Can you tell me if a teacher can be on "List 99" and not have been informed of the fact, nor of the reasons for being on the list?

List 99 is the name commonly given to the list of otherwise qualified teachers who have been judged unsuitable for employment as teachers, or whose employment is limited by specific restrictions, for example to single-sex schools.

In order to be on the list, a teacher will have committed a criminal or professional offence, which renders him or her unsuitable to be employed as a teacher. Certain offences, for example rape, unlawful sexual intercourse and gross indecency, lead to automatic inclusion. Others, such as the use of violence, drug-trafficking or convictions leading to at least a 12-month prison sentence, are also likely to lead to inclusion.

It is the duty of the employer to inform the Department for Education and Skills whenever a teacher is dismissed for such an offence or where a teacher has resigned in circumstances where dismissal would have followed. The police report automatically on all convictions, except for minor traffic infringements.

Whenever the Secretary of State proposes to place a teacher on List 99, the teacher is informed and allowed to make representations. It would, therefore, be impossible for anyone to be placed on it without knowing about it or without a well-established serious reason.


David Hart, general secretary of the National Association of Head Teachers, demanded to know how a basic schools' entitlement could be calculated if an activity-led formula was not used. The Secondary Heads Association's funding consultant Peter Downes said that schools would be very angry if the approach were abandoned now. Heads wanted a clear view of what is being funded. "This could be a public relations disaster," he said, adding that the real reason the activity-led formula had been rejected was that "it would expose government funding to public scrutiny".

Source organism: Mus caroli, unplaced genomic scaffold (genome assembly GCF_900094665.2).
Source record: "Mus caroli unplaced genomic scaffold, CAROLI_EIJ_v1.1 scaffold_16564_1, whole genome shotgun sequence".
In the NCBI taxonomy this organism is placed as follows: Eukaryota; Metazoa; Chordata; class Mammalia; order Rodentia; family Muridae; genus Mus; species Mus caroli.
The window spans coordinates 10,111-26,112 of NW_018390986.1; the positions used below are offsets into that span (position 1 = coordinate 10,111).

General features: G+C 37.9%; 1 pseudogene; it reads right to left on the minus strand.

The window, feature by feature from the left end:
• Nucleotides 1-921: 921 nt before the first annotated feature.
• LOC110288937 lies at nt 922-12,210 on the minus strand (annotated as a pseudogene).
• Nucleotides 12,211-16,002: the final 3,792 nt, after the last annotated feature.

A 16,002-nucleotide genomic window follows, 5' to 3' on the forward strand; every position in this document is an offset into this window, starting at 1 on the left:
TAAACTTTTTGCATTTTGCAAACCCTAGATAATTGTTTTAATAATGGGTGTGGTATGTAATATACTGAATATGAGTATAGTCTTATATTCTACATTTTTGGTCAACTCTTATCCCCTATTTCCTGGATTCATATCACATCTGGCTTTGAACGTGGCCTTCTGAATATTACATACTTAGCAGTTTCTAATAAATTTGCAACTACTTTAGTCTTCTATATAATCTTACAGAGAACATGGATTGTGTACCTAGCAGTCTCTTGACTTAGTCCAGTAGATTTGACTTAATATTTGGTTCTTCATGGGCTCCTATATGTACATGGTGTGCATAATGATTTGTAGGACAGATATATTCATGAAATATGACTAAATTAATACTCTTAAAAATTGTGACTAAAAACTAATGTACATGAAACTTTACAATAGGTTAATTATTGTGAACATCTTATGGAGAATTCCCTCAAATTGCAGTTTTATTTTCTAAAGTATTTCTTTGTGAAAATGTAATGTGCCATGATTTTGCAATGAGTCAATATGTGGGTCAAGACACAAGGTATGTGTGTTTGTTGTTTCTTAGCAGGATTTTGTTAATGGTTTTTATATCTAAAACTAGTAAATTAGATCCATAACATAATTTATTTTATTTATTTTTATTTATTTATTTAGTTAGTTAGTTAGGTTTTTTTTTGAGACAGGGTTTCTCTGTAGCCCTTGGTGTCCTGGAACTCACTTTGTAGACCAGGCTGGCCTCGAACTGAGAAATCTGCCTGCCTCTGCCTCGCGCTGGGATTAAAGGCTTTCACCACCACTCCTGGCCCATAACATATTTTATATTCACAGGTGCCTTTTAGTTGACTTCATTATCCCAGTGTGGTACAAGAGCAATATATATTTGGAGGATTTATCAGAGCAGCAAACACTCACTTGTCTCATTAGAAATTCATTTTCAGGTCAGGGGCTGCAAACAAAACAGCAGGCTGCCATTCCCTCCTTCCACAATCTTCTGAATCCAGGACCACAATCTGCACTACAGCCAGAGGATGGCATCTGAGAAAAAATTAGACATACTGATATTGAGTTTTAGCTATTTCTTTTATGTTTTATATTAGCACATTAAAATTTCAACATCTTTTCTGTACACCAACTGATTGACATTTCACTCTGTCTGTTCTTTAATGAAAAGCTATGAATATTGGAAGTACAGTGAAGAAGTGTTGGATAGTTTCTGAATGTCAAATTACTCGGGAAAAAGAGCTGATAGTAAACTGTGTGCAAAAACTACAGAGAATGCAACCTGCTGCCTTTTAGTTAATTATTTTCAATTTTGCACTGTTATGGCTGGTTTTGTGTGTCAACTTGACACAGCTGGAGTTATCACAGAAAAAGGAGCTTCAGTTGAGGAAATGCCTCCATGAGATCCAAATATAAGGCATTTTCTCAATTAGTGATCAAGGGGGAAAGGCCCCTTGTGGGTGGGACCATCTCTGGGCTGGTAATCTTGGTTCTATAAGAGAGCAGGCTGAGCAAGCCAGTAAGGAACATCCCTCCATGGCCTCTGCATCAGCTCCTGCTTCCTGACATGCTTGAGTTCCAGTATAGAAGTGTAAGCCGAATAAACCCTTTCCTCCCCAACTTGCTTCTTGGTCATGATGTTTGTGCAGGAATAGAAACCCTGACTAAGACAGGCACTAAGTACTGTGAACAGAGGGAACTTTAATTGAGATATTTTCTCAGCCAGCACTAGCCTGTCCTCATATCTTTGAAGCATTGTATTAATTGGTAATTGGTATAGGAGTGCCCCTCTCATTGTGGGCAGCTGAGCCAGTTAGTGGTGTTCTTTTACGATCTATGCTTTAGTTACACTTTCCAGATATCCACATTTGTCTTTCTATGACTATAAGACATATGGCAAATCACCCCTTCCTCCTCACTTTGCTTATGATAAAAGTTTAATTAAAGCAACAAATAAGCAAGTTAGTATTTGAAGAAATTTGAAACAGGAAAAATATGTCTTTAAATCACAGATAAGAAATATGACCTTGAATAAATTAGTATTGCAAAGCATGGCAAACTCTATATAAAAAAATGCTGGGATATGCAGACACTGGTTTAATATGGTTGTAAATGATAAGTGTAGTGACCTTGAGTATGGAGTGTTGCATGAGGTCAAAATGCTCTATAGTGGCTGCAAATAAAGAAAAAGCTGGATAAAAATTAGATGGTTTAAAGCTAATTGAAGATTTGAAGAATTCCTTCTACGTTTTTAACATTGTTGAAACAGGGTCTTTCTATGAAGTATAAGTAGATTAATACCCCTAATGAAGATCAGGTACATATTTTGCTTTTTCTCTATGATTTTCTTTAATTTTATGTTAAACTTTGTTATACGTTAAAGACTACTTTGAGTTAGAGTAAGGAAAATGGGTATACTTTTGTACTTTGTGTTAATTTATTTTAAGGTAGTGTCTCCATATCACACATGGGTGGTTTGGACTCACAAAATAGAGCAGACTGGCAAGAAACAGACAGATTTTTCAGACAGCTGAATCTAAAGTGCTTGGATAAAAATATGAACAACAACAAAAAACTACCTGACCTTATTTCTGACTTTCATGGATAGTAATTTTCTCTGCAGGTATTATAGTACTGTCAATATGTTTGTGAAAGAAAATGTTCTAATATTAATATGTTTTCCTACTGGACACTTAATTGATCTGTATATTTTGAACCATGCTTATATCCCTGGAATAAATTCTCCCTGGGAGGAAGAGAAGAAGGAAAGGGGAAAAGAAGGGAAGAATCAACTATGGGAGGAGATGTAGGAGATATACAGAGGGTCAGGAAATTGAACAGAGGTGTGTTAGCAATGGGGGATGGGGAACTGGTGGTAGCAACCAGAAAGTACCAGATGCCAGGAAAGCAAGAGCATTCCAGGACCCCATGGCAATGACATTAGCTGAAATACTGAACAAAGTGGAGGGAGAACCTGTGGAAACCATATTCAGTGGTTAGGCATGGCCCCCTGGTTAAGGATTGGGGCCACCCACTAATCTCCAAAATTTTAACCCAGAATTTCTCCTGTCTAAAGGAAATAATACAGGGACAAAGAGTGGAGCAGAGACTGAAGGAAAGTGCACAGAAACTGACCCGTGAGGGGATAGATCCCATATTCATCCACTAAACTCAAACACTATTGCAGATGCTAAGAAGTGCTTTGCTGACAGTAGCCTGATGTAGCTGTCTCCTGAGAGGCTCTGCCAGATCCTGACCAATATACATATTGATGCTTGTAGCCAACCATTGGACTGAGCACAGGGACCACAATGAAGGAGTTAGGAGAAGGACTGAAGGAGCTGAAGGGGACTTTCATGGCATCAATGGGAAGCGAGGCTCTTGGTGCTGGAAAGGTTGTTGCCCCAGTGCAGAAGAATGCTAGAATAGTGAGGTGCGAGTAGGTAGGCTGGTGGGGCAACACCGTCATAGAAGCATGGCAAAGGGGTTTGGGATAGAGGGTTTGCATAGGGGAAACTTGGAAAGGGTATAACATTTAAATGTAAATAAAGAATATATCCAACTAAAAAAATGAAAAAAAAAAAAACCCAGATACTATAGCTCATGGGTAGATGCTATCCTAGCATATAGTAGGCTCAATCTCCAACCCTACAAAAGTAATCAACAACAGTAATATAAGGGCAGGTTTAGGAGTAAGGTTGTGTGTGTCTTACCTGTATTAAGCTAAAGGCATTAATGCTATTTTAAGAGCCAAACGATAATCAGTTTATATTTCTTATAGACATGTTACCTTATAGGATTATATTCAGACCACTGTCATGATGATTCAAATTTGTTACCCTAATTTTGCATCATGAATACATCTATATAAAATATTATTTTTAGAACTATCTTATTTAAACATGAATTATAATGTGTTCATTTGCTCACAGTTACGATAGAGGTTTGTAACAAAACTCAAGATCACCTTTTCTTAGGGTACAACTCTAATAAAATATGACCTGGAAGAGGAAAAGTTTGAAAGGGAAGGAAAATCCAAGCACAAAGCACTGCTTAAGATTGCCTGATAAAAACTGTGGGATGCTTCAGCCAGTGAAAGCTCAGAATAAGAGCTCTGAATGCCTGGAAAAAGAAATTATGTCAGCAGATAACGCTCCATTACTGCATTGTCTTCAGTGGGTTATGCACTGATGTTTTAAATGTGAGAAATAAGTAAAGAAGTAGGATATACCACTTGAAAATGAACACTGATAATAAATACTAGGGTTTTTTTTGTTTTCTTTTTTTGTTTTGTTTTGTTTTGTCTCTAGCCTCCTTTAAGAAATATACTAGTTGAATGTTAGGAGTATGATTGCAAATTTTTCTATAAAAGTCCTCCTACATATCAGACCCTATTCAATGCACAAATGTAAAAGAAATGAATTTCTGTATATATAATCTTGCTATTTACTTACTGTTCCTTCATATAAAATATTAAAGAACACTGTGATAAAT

EFSG representative Jack Hatch, head of St Bede's primary in Bolton, said that a properly worked through needs-led formula could have solved some of the inequalities between primary and secondary schools and eliminated the need for additional funding through the Government's Standards Fund. "But it's obvious that ministers wanted to keep control of that money," he said.

Meanwhile, NAHT finance expert George Phipson pointed out that a separate schools' stream opened up the possibility of a funding route that bypassed LEAs. "Once it is separated that makes it easier to route the funds through a new body, perhaps the local Learning Skills Council or even a private company."

He pointed out that, from next year, LSCs will take over post-16 funding for sixth forms. "If the LSC proves to be a decent funding route you can begin to see the LEAs come under huge pressure," he said. "They could be cut out of the picture completely."

The consultation papers can be seen at: The home page for the Education Funding Strategy Group.

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